Oktoberfest is an old tradition, of welcoming guests and sharing in the season’s bounty. Today it is enjoyed around the world. At the Voelker Orth they have brought together some of old Flushing and new for a cultural and culinary treat.
Oktoberfest Flushing Style is a fun and affordable fundraiser for the Museum. It is an evening of warm hospitality and lively entertainment, served up with home-cooked fare and tasty brew. Come linger in the twilight in a bountiful garden and help support the Voelker Orth Museum. Bring friends or come on your own.
The evening offers an outdoor grill, serving up German-American cuisine alongside a sampling of Korean-American dishes - uniting two culinary traditions that feature humble pickled cabbage. Norman Curtis will be performing at the keyboard, with appearances by other artists. There’s a raffle to try your luck
Purchase tickets by September 20th at a $30 Early Bird Rate.
Address: 149-19 38th Ave.
Flushing, NY 11354
About The Voelker Orth Museum
The Voelker Orth Museum, Bird Sanctuary and Victorian Garden occupies a home that was purchased by a German immigrant named Conrad Voelcker who emigrated from Germany in 1881. After his death in 1930, the house became the home of his daughter, Theresa Voelker and her husband, Dr. Rudolph Orth. Their daughter, Elisabetha Orth, who lived in the house most of her life, in her will established the organization which now runs the museum. The immediate goal of the organization was the restoration of the Voelker Orth homestead. More than a century old, this house has been the home of a single family for nearly its entire history and has changed little since the days of Conrad Voelcker.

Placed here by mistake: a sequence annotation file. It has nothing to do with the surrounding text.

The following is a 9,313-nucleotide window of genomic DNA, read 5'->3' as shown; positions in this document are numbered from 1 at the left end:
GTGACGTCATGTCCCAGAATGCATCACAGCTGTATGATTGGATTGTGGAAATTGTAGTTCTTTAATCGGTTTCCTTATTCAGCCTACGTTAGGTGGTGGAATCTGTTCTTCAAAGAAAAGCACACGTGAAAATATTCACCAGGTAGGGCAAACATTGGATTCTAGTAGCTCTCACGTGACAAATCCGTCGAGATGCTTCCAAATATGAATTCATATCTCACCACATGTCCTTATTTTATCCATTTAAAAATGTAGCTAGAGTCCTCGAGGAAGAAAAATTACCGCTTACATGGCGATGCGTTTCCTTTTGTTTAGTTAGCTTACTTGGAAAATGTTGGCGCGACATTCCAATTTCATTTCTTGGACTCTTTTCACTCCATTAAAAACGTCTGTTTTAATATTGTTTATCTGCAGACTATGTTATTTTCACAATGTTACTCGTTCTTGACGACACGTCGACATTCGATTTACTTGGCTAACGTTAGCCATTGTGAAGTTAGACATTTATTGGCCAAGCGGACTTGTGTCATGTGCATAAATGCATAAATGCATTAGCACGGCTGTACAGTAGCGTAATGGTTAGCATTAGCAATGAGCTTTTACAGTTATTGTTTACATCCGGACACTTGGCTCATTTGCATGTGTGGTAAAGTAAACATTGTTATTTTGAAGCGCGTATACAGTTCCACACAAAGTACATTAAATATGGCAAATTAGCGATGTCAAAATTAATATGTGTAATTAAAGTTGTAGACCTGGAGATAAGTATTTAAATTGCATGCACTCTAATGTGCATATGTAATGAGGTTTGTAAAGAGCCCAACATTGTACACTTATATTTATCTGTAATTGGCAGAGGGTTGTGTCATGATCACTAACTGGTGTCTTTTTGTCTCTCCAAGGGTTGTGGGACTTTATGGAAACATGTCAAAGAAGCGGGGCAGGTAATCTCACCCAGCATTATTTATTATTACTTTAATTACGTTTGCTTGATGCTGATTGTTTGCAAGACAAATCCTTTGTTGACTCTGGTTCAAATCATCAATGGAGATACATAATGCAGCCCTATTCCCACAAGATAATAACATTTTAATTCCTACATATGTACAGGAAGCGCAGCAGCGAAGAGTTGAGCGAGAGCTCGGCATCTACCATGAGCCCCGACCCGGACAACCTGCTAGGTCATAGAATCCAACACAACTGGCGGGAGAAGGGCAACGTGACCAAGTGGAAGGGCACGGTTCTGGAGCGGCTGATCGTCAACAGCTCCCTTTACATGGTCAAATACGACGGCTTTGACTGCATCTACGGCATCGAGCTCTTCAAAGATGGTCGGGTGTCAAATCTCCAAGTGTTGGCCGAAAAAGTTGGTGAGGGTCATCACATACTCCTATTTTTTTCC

A distinguishing feature of the museum is the garden, containing plants that were once regular favorites in the Victorian era. The garden is maintained using eighteenth century propagation methods and gardening techniques, such as hand pruning and the use of natural fertilizers and pesticides. Serving as a sanctuary, the garden’s many varieties of berry bushes and trees attract migrating birds, such as orioles, mockingbirds, and hummingbirds, as well as local species like cardinals and blue jays. In June and July, the butterfly bush attracts monarchs, swallowtails, and other species, and the bee hive is home to a thriving colony of honey bees which produce a modest amount of honey for their educational programs.